Apply for grants

Major grant enables top researcher to put down roots in Denmark

A Laureate Research Grant from the Novo Nordisk Foundation will enable outstanding Belgian researcher and professor Ruth Loos to return to Europe and settle in Denmark after working in New York City for many years.

For 19 years, Belgian professor and researcher on obesity Ruth Loos has conducted her research outside Europe – most recently at the Icahn School of Medicine at Mount Sinai in New York City. She has collaborated with researchers from the Novo Nordisk Foundation Center for Basic Metabolic Research (CBMR) at the University of Copenhagen for more than 15 years, and with a Laureate Research Grant from the Novo Nordisk Foundation of DKK 50 million over seven years, she has now seized the opportunity to move her research to Denmark.

Several factors made the decision, to pull up stakes and move her research to the University of Copenhagen and her family to Denmark, an easy one.

“During a sabbatical year, I worked at the Novo Nordisk Foundation Center for Basic Metabolic Research, where I was surrounded by researchers whose main focus was on obesity and type 2 diabetes. The CBMR provides an outstanding environment of world-renowned scientists with complementary expertise in metabolic research. So, when I got the opportunity to join this research community with a generous Novo Nordisk Foundation Laureate Research grant, I naturally jumped at the chance to move to Denmark,” explains Ruth Loos.

Ruth Loos is the 15th researcher to receive a Foundation Laureate Research Grant. The grants aim to attract outstanding international researchers to Denmark, thereby strengthening research in Denmark in both the short and long term. Since 2012, the Foundation has awarded Laureate Research Grants totalling DKK 655 million.

Most recent study on obesity included two million people
Ruth Loos explains that the grant and moving to Denmark’s science community open up unique research opportunities. Her research focuses on identifying genes that predispose people to obesity, and with seven years of relative security on the financial front, she can now both delve further into the research material and take a broader perspective.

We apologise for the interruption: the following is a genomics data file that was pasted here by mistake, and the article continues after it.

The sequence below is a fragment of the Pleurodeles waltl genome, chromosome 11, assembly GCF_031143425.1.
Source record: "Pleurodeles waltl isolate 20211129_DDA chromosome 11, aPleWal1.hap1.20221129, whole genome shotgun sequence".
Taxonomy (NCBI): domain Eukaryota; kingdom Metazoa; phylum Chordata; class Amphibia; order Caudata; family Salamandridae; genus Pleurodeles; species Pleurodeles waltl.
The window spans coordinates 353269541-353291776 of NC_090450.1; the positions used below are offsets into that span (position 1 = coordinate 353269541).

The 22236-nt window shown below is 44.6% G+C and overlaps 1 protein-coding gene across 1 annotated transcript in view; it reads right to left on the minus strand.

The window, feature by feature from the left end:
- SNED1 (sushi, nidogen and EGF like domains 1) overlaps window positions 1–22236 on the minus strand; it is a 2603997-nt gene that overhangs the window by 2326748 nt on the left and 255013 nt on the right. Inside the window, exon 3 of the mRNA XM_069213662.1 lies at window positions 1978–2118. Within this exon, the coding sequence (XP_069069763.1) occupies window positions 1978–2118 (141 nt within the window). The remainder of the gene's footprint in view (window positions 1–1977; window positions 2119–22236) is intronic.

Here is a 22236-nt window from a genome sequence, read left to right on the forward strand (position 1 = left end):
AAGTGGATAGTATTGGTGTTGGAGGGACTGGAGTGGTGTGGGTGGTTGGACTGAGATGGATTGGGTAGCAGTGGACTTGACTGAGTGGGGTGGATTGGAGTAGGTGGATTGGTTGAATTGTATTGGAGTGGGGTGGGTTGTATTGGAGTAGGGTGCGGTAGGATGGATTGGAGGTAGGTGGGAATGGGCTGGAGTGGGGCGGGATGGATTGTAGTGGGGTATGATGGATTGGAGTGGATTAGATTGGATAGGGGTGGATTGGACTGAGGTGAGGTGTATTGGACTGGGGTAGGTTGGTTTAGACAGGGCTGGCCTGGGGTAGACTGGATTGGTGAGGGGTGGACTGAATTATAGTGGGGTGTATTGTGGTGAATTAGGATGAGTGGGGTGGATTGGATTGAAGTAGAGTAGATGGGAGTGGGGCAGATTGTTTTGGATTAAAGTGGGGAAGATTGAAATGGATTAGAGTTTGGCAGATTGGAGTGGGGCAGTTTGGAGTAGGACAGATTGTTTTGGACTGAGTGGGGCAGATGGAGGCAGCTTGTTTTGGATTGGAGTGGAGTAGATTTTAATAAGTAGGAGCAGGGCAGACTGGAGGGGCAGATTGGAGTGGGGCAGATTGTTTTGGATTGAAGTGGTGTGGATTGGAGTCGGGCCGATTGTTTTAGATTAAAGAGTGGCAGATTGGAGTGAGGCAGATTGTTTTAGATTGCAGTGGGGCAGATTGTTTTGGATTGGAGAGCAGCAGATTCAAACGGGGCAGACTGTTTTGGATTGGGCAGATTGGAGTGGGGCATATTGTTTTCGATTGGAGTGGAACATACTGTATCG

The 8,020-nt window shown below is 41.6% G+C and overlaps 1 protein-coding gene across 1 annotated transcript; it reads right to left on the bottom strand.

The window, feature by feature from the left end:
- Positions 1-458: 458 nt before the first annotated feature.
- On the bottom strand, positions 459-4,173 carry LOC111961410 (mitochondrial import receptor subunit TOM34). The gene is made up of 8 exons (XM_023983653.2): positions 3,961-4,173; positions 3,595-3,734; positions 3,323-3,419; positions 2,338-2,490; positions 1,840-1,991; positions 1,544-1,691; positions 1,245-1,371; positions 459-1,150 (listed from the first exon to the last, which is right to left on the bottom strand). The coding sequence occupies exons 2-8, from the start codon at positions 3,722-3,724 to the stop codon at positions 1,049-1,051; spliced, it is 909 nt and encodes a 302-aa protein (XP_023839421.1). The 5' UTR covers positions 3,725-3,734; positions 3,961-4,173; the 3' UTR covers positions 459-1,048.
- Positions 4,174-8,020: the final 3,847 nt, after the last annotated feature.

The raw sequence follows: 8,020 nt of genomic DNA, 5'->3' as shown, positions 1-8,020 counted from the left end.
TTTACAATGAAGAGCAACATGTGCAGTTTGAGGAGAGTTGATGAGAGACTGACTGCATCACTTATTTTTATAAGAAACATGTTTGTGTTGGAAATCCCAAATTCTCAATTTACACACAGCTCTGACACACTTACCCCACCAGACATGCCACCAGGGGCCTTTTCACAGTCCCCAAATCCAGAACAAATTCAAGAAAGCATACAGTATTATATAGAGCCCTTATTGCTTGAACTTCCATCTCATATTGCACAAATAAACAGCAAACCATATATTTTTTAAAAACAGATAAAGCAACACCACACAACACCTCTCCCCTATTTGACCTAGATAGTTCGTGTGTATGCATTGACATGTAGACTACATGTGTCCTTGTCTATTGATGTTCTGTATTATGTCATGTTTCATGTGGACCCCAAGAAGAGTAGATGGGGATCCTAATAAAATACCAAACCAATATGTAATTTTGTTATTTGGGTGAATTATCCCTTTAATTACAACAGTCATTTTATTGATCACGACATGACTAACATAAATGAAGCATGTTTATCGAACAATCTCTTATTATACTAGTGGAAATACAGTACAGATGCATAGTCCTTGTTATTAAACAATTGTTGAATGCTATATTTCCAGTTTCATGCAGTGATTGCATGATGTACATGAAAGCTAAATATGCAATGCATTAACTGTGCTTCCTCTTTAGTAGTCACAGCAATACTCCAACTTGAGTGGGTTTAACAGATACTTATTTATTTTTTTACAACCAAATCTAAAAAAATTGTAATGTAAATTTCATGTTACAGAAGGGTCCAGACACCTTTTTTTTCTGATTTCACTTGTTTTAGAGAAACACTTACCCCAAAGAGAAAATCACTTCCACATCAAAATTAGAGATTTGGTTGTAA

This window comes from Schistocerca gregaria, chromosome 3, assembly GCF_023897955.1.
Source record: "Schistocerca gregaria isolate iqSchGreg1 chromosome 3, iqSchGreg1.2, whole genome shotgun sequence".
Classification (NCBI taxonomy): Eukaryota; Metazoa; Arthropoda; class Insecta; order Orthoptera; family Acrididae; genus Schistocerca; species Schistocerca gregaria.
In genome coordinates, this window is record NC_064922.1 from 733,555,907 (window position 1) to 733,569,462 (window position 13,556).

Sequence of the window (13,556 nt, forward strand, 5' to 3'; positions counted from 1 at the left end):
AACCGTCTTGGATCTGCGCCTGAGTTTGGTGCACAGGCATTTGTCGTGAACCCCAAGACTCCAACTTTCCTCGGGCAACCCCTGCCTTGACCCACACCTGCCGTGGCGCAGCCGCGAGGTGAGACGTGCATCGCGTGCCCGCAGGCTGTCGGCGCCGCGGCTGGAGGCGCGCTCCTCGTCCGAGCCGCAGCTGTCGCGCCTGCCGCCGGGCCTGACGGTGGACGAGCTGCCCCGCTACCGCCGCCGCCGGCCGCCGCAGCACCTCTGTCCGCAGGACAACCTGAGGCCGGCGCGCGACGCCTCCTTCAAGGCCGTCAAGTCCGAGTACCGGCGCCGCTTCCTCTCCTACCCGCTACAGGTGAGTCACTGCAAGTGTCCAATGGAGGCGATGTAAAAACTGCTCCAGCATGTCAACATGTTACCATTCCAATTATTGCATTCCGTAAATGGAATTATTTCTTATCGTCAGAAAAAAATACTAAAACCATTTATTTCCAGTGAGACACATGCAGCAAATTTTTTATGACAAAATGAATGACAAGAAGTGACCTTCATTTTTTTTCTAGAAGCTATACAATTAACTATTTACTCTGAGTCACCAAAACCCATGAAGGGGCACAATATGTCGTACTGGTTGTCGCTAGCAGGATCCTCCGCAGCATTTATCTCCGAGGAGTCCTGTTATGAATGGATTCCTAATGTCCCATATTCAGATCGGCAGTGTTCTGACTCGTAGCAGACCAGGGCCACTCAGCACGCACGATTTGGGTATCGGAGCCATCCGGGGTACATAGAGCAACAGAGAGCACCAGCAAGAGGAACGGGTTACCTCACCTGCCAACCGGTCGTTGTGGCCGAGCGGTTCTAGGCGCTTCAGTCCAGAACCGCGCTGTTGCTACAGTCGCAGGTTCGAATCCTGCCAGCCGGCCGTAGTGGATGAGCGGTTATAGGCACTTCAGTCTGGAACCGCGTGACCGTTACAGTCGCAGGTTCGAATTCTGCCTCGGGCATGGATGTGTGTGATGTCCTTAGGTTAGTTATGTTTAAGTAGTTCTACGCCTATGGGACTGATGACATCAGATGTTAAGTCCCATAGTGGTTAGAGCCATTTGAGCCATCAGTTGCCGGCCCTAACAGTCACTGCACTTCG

Much of Ruth Loos’ recent research has involved large-scale genome-wide association studies, in which she and her colleagues have discovered associations between genetic variation and the risk of becoming obese. In the most recent study of two million people, the researchers examined both the genetic risk of obesity and genetic factors related to, for example, the body’s fat distribution and other obesity-related traits.

“By knowing the genes involved in these traits, we aim to understand the underlying biology of body weight regulation, which may help improve the guidelines for preventing weight gain. In some cases, the genes may be targets for drugs to treat obesity,” says Ruth Loos.

Major trial with 1,000 participants
Ruth Loos is already considering various scientific studies that she plans to launch over the next seven years. One is an ambitious trial that will monitor 1,000 people for 14 days and very accurately measure all aspects of their metabolism.

The researcher and her team will monitor the participants’ blood glucose, physical activity, food intake, composition of gut bacteria and other parameters for two weeks.

By gathering this detailed information, the researchers aim to identify patterns in people’s metabolic response to foods and physical activity and to examine whether these patterns differ between people prone to gain weight from others who are not. This knowledge may help to make more precise recommendations for individuals’ diet, exercise and other health behaviours.

“Although my work has mainly focused on the genetic component of obesity, this is not my only field of interest. My goal over the next seven years is to identify what factors, genetic and non-genetic, makes some people more prone to becoming overweight or developing type 2 diabetes, and to use this information to improve treatment and prevention” says Ruth Loos.

Raising her child in Denmark instead of New York
The opportunity to move to Denmark was also attractive on a personal level as it brought her closer to her family in Belgium. In addition, she and her wife have just become the mothers of a son, now a few months old.

“Also, raising a child in Denmark is more attractive than in New York City,” says Ruth Loos, who will also be joining the CBMR Leadership as Vice Executive Director.

About Laureate Research Grants
The Foundation awards seven-year Laureate Research Grants to leading international researchers who want to establish a research group in Denmark. Each grant of up to DKK 50 million is a framework grant covering project operations, salaries and research equipment over the seven years. The grants may be extended for another seven years based on a new application and an evaluation of the project in the sixth year.

Further information

Christian Mostrup, Senior Programme Lead, +45 3067 4805, [email protected]